Law enforcement officers have helped area school districts understand certain protocols that need to be followed in situations involving sexual social media contact with a minor. Without realizing it, schools can sometimes inadvertently undermine a police investigation. The coalition has helped school districts develop a flow chart of actions that should be taken prior to a probation officer’s involvement with the goal of providing the district with guidance and outlining specifically what services were being provided to students who have been harassed. It is an important step that should be done by every district that is truly invested in improving school climate.

Mental Health Services

Working with Rensselaer County Mental Health provider Michelle Marte, a program was developed to more effectively address chronic cyber harassers—the bully who does not respond to the deluge of in-school consequences, mediation, phone calls to the home, and parent meetings. This type of harasser presents us with a need to re-examine what we have historically thought about bullies (that kids bully because they were bullied and because they suffer from low self-esteem). In this case, our target demographic becomes the harasser who does not appear to struggle with self-esteem issues and, in fact, seems to have a heightened sense of self. The approach incorporates family counseling to assist parents in setting limits and imposing consequences, and offers law enforcement involvement to mandate the harasser to treatment. Without such a mandate, both the offender and his or her family will likely drop out of counseling.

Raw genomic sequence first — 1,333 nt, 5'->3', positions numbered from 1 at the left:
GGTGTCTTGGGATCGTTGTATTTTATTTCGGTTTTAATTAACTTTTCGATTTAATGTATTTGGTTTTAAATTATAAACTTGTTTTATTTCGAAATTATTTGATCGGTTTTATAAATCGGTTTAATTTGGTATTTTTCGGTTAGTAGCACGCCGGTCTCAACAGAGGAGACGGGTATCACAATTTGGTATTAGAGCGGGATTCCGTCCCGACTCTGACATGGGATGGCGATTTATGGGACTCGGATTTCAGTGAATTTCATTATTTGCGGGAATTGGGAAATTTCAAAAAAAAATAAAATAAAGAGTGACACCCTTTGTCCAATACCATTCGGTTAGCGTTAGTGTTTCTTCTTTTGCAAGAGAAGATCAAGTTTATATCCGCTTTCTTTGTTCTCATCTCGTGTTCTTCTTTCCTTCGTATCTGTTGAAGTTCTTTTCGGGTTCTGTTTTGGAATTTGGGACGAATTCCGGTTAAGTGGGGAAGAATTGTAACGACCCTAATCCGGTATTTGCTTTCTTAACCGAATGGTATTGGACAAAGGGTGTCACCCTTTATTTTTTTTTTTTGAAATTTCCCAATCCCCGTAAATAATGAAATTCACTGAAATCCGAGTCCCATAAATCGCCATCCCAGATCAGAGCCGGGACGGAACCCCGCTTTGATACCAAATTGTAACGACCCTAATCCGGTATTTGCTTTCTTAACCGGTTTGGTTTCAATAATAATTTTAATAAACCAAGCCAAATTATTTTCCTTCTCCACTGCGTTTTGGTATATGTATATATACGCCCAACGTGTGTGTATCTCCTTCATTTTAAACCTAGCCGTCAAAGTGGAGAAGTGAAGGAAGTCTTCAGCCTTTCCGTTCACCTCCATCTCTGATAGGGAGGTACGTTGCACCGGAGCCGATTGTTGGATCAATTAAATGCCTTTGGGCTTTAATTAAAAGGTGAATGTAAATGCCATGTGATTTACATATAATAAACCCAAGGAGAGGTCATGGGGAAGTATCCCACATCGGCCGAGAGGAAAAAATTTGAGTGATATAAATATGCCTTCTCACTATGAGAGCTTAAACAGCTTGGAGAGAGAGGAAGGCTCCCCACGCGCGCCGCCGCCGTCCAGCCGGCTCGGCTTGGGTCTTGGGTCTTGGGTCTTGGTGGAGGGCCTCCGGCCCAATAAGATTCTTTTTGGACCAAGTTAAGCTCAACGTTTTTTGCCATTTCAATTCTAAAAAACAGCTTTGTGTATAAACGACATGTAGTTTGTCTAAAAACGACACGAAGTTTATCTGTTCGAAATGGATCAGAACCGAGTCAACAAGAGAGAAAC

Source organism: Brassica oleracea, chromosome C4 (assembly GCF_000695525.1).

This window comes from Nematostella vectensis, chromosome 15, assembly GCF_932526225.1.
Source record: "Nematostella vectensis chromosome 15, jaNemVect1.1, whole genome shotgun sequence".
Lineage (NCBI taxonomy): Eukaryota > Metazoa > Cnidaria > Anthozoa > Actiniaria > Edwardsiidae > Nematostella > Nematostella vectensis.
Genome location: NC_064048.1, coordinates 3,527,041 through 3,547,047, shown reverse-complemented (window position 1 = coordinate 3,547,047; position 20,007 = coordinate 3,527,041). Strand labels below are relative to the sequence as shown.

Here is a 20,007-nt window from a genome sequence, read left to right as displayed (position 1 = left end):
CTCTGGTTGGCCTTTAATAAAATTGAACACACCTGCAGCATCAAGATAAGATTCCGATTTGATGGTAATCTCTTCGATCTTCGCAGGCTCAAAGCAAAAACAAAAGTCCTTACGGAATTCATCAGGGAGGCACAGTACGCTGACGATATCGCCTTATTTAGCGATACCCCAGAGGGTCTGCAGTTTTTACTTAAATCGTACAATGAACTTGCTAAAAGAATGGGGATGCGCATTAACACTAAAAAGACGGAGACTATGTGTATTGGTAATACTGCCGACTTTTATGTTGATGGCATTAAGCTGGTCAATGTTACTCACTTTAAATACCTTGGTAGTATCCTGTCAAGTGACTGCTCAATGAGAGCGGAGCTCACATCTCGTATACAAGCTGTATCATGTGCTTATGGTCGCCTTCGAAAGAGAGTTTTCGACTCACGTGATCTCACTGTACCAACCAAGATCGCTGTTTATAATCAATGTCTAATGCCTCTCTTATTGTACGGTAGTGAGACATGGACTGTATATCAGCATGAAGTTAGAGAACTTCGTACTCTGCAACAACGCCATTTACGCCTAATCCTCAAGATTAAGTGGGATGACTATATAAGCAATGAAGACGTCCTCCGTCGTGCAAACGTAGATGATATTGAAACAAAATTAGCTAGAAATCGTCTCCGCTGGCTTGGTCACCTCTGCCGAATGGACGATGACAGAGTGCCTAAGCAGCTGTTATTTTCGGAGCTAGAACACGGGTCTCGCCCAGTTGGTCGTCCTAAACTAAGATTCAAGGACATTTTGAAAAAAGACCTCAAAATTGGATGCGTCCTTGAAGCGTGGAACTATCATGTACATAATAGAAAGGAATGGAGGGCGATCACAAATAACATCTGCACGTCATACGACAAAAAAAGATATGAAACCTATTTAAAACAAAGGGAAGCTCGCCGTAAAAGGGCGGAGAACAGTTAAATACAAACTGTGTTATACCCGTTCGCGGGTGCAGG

Addressing cyberbullying will continue to change as technology morphs into the next popular thing. Our job as educators is to look beyond what has become routine and embrace new forms of discipline that protect our students as much as possible.

Sidebar: The Rensselaer County School Safety Task Force: Defining Parameters

  1. Meetings must be manageable—one hour, once a month. No exceptions. The group is comprised of police officers, attorneys, superintendents, principals, probation officers, etc., all of whom are extremely busy.
  2. Meetings are run efficiently with a clear agenda. We allow 50 minutes to discuss agenda items; the last 10 minutes we assign tasks to members to complete before the next meeting.
  3. Any ongoing, significant harassment issue takes precedence over an existing agenda item. Knowing how to effectively prioritize is paramount.
  4. Meetings must produce tangible outcomes. The outcome should not be yet another meeting to discuss the agenda for the next meeting.

Sidebar: How to implement an antibullying and harassment program—including cyberbullying—in your school district:

Ask for help. Ask people you trust and who are interested to join a coalition. This is your initiative, not a state mandate, so invite only positive, self-motivated people.

Keep your mission simple. Developing a mission statement can provide good guidelines, but don’t let its formation eat up lots of time. Come to your first meeting with a basic mission, and try to reach consensus. It should take 10 minutes.

Invite people from different disciplines. It is essential to have many different perspectives and many different experts at your table (law enforcement, county mental health professionals, etc.).

Get administrative support. We have a series of superintendents and principals attending our meetings. Without district support at high levels, this initiative never would have gotten off the ground.

Come in with a very basic agenda. Let the group tell you what is needed. We have five to six districts at our coalition meeting each month, and each has presented a unique scenario and need for the group’s consideration and feedback.


Linda Bille is a certified social worker who has worked for the Averill Park Central School District in Averill Park, NY, for 15 years.